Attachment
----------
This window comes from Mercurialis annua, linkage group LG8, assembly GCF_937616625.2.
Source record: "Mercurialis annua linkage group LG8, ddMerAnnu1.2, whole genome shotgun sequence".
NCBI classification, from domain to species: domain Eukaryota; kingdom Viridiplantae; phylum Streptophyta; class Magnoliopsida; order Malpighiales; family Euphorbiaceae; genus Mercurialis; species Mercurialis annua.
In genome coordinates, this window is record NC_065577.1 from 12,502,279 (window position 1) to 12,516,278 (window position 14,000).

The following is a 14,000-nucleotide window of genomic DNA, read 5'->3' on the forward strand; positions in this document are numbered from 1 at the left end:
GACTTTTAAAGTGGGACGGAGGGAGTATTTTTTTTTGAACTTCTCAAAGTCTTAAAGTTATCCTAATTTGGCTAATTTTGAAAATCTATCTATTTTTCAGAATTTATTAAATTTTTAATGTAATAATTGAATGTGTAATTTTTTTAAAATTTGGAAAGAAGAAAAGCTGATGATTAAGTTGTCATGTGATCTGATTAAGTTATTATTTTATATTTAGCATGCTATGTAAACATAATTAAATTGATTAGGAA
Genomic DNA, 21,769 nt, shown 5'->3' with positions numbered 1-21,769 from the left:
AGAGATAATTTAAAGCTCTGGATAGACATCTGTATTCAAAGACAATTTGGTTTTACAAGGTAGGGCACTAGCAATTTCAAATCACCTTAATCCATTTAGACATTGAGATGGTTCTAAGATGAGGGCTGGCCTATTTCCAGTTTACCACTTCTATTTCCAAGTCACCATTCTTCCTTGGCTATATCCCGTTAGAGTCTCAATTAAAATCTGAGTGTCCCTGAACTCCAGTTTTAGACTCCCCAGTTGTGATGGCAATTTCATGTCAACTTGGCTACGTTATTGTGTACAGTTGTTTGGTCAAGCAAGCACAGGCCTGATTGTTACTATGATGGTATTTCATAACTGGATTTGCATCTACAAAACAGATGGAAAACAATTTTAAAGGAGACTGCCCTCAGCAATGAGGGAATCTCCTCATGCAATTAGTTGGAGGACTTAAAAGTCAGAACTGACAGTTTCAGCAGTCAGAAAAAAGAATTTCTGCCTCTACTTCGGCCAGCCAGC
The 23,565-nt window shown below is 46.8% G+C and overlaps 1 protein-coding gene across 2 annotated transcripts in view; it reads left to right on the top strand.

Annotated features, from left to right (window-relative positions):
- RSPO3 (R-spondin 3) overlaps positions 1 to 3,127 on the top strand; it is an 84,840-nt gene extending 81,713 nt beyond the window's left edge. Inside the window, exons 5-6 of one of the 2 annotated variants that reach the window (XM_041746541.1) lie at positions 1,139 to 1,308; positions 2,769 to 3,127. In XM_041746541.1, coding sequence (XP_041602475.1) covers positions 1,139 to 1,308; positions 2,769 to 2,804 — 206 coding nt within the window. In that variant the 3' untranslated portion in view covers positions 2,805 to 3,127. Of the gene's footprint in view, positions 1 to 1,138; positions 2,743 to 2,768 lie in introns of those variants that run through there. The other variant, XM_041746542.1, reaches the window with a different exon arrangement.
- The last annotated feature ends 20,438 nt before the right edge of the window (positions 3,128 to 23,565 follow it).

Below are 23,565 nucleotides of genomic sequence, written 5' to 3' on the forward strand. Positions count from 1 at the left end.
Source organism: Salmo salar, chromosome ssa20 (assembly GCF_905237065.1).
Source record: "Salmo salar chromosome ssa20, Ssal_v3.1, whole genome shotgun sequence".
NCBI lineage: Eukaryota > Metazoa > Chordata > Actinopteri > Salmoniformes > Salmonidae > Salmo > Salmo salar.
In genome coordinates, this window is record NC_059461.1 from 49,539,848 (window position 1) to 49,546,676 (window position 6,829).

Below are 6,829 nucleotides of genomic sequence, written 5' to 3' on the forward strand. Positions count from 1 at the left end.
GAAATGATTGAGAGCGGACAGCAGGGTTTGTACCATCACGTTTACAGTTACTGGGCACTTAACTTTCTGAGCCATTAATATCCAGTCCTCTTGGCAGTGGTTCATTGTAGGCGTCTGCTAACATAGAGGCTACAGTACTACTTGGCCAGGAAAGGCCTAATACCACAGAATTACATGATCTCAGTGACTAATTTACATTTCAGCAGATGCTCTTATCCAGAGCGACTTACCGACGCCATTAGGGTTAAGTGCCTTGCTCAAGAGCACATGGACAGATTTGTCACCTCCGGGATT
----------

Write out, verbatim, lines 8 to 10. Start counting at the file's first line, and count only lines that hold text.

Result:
AGAGATAATTTAAAGCTCTGGATAGACATCTGTATTCAAAGACAATTTGGTTTTACAAGGTAGGGCACTAGCAATTTCAAATCACCTTAATCCATTTAGACATTGAGATGGTTCTAAGATGAGGGCTGGCCTATTTCCAGTTTACCACTTCTATTTCCAAGTCACCATTCTTCCTTGGCTATATCCCGTTAGAGTCTCAATTAAAATCTGAGTGTCCCTGAACTCCAGTTTTAGACTCCCCAGTTGTGATGGCAATTTCATGTCAACTTGGCTACGTTATTGTGTACAGTTGTTTGGTCAAGCAAGCACAGGCCTGATTGTTACTATGATGGTATTTCATAACTGGATTTGCATCTACAAAACAGATGGAAAACAATTTTAAAGGAGACTGCCCTCAGCAATGAGGGAATCTCCTCATGCAATTAGTTGGAGGACTTAAAAGTCAGAACTGACAGTTTCAGCAGTCAGAAAAAAGAATTTCTGCCTCTACTTCGGCCAGCCAGC
The 23,565-nt window shown below is 46.8% G+C and overlaps 1 protein-coding gene across 2 annotated transcripts in view; it reads left to right on the top strand.

Annotated features, from left to right (window-relative positions):